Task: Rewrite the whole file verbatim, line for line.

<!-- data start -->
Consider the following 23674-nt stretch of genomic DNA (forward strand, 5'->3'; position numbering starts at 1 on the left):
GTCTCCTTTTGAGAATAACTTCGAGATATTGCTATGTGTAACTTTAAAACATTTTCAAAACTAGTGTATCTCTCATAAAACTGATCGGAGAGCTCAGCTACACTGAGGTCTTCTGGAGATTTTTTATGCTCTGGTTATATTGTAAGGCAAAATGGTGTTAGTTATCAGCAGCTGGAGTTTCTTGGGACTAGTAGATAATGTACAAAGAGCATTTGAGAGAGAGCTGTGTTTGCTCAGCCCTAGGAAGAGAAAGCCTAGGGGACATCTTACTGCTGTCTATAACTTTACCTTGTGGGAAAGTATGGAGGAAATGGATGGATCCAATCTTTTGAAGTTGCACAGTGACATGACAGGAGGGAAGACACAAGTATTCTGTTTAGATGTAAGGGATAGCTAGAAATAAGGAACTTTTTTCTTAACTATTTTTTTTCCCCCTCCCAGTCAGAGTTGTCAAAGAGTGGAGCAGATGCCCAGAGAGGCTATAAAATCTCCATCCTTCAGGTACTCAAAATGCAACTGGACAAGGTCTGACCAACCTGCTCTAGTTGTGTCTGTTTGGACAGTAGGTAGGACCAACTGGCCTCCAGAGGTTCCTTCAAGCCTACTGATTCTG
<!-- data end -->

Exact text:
Consider the following 23674-nt stretch of genomic DNA (forward strand, 5'->3'; position numbering starts at 1 on the left):
GTCTCCTTTTGAGAATAACTTCGAGATATTGCTATGTGTAACTTTAAAACATTTTCAAAACTAGTGTATCTCTCATAAAACTGATCGGAGAGCTCAGCTACACTGAGGTCTTCTGGAGATTTTTTATGCTCTGGTTATATTGTAAGGCAAAATGGTGTTAGTTATCAGCAGCTGGAGTTTCTTGGGACTAGTAGATAATGTACAAAGAGCATTTGAGAGAGAGCTGTGTTTGCTCAGCCCTAGGAAGAGAAAGCCTAGGGGACATCTTACTGCTGTCTATAACTTTACCTTGTGGGAAAGTATGGAGGAAATGGATGGATCCAATCTTTTGAAGTTGCACAGTGACATGACAGGAGGGAAGACACAAGTATTCTGTTTAGATGTAAGGGATAGCTAGAAATAAGGAACTTTTTTCTTAACTATTTTTTTTCCCCCTCCCAGTCAGAGTTGTCAAAGAGTGGAGCAGATGCCCAGAGAGGCTATAAAATCTCCATCCTTCAGGTACTCAAAATGCAACTGGACAAGGTCTGACCAACCTGCTCTAGTTGTGTCTGTTTGGACAGTAGGTAGGACCAACTGGCCTCCAGAGGTTCCTTCAAGCCTACTGATTCTG